Apple Frames 3.1 comes with a lightweight Apple Frames API to extend its automation capabilities.
Update, March 3: Version 3.1.1 of Apple Frames has been released with support for a new passthrough output command. This post has been updated to reflect the changes. You can redownload the updated shortcut at the end of this post.
Today, I’m happy to introduce something I’ve been working on for the past couple of months: Apple Frames – my shortcut to put screenshots captured on Apple devices inside physical device frames – is getting a major upgrade to version 3.1 today. In addition to offering support for more devices that I missed in version 3.0 as well as some bug fixes, Apple Frames 3.1 brings a brand new API that lets you automate and extend the Apple Frames shortcut itself.
By making Apple Frames scriptable, I wanted to allow power users – such as designers and developers who rely on this shortcut to frame hundreds of images each week – to save valuable time without compromising the accessible nature of Apple Frames for other people. This is why all of the new advanced features of Apple Frames are optional and hidden until you go look for them specifically. Furthermore, even if you do want to use the Apple Frames API, you’ll see that I designed it in the spirit of Shortcuts: it does not require any code and it’s entirely powered by simple, visual ‘Text’ actions.
I’m incredibly excited about what Apple Frames can do in version 3.1, so let’s dive in.
Today, I’m pleased to announce the release of version 3.0 of Apple Frames, my shortcut to put screenshots taken on various Apple devices inside physical frames for iPhone, iPad, Mac, and Apple Watch.
Apple Frames 3.0 is a major update that involved a complete re-architecture of the shortcut to improve its performance and reliability on all Apple platforms. For Apple Frames 3.0, I entirely rebuilt its underlying file structure to move away from base64 and embrace Files/Finder to store assets. As a result, Apple Frames 3.0 is faster, easier to debug, and – hopefully – easier to maintain going forward.
But Apple Frames 3.0 goes beyond a new technical foundation. This update to the shortcut introduces full compatibility with the iPhone 14 Pro and 14 Pro Max with Dynamic Island, Apple Watch Ultra, and the M2 MacBook Air. And that’s not all: Apple Frames 3.0 also brings full support for resolution scaling on all iPad models that offer the ‘More Space’ display mode in iPadOS 16. And in the process, I also added support for ‘Default’ and ‘More Space’ options on the Apple Silicon-based MacBook Airs, MacBook Pros, and iMac. All of this, as always, in a native shortcut designed for high performance that uses Apple’s official device images and requires no manual configuration whatsoever.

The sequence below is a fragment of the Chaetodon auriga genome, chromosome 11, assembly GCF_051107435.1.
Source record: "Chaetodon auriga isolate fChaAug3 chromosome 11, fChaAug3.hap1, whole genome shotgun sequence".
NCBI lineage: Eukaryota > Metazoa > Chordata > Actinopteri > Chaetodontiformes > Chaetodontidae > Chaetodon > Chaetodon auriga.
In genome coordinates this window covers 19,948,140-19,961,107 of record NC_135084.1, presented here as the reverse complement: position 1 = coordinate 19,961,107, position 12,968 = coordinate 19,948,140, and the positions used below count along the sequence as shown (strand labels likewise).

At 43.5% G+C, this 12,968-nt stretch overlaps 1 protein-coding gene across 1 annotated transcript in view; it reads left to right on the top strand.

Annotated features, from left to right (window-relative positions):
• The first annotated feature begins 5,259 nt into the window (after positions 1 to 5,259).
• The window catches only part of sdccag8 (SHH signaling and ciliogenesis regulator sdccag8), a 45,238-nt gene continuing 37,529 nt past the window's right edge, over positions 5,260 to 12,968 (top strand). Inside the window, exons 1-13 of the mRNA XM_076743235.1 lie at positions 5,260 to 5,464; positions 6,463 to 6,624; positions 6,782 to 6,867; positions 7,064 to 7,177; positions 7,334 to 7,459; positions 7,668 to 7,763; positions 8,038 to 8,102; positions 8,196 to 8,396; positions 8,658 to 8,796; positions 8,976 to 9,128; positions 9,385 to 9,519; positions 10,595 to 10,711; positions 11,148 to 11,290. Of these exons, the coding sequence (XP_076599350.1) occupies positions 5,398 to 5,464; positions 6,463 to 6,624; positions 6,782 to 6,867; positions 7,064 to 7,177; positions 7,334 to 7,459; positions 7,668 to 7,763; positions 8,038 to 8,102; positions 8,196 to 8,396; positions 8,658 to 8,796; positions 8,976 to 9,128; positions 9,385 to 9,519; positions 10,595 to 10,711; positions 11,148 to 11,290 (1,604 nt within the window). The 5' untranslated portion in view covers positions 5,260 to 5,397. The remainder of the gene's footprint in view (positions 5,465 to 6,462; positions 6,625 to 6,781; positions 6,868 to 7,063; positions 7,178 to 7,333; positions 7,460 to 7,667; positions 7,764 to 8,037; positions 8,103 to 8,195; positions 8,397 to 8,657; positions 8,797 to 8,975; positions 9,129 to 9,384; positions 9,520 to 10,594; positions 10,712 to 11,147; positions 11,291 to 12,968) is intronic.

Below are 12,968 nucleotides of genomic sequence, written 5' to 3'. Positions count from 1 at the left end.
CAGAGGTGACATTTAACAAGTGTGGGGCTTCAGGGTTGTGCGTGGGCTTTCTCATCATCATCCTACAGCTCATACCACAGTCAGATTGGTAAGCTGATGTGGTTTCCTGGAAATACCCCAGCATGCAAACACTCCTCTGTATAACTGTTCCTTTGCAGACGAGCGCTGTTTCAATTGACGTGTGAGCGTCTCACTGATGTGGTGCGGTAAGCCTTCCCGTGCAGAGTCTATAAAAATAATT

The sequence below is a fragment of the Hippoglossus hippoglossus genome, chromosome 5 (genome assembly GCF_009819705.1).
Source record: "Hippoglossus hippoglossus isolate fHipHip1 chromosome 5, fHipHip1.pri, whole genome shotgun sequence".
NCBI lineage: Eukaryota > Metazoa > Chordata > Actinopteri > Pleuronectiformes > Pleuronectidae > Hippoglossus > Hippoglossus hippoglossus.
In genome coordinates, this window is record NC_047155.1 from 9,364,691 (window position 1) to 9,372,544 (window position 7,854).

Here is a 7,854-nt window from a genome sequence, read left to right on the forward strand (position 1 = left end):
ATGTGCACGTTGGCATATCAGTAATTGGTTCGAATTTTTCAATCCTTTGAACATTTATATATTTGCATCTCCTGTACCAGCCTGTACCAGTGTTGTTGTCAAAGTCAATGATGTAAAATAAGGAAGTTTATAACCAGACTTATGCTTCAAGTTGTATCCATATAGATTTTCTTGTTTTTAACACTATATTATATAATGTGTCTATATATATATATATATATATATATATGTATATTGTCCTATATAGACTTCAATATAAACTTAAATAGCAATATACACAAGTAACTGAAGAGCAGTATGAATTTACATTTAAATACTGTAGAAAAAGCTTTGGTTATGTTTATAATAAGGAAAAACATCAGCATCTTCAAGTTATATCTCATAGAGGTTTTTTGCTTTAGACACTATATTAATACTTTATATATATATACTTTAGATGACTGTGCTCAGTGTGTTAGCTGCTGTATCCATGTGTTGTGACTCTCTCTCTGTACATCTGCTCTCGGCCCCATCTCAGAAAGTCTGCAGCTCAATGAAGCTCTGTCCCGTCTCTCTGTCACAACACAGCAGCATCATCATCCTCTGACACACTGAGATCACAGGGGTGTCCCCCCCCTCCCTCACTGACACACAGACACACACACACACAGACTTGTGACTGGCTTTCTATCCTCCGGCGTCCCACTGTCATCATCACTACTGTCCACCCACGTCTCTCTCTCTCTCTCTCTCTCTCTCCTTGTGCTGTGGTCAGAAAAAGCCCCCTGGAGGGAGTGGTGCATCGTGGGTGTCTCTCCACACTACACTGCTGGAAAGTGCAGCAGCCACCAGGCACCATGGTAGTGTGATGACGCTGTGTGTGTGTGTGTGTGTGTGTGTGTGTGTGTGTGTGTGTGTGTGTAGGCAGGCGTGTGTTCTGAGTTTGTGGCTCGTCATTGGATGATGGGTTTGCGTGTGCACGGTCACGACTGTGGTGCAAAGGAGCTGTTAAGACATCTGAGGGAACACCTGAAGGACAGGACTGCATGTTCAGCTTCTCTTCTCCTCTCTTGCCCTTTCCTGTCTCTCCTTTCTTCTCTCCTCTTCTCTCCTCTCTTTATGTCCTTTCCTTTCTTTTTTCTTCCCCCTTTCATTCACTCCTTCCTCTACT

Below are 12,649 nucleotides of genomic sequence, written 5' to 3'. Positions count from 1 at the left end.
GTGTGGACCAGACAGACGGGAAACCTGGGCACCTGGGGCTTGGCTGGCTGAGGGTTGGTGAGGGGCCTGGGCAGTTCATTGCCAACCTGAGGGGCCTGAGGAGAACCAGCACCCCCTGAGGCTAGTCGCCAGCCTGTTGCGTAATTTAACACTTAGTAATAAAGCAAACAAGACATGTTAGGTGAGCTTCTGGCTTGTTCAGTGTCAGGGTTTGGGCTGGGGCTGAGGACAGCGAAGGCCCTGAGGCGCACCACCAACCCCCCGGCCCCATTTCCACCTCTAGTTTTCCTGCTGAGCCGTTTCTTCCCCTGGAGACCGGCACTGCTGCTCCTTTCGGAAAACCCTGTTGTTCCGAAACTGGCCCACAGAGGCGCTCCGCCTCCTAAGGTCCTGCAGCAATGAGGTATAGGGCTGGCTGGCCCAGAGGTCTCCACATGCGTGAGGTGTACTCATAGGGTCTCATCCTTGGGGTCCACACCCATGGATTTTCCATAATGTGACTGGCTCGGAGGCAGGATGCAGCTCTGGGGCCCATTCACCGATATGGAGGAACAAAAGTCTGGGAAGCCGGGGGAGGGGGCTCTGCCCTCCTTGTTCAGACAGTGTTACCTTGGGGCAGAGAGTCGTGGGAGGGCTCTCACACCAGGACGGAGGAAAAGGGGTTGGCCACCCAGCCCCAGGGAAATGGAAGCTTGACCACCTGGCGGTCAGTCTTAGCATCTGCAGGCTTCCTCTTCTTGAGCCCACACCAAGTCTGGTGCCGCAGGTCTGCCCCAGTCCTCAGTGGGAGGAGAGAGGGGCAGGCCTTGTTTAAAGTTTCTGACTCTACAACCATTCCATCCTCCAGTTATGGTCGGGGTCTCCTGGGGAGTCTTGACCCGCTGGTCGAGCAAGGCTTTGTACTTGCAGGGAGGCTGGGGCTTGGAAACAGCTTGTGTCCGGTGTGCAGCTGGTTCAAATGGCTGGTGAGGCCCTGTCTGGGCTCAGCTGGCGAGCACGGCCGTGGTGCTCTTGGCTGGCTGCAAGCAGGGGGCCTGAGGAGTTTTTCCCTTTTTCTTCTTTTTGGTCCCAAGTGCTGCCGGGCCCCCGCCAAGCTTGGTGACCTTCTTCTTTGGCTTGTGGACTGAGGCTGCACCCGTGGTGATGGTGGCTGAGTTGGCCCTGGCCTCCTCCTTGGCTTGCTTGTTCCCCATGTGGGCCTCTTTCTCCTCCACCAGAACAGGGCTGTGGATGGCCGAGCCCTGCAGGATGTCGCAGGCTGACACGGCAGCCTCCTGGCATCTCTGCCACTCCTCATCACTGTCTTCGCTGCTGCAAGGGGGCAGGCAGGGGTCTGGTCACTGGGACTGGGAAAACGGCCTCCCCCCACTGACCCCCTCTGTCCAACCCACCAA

Apple Frames 3.0 is the biggest, most versatile version of Apple Frames to date, and I’m proud of the results. Let’s dive in.
A few days ago, as I was playing around with my Lock Screen on iOS 16, I wondered: would it be possible to use the hidden Apple Notes URL scheme to create widget launchers to reopen specific notes in the Notes app?
That led me down a fascinating rabbit hole filled with hidden Shortcuts tricks and discoveries I thought would be useful to document on MacStories for everyone to see.
A note from Federico: This year, I’ve decided to try some new things for my annual iOS 16 review. Some you’ll see on Monday. One of them is previewing small excerpts from the review in the OS Preview series on MacStories and MacStories Weekly for Club MacStories. Today, I’m posting a preview of a section of the Shortcuts chapter here, and a section of the Everything Else chapter in MacStories Weekly. I hope you enjoy these. I’ll see you for the full story – and more reveals – on Monday.
In iOS 16, the Shortcuts app hasn’t undergone a major redesign or technical rewrite; instead, Apple’s efforts have focused on adding more actions for system apps, extending the developer API, bringing more stability, and making Shortcuts more approachable for new users.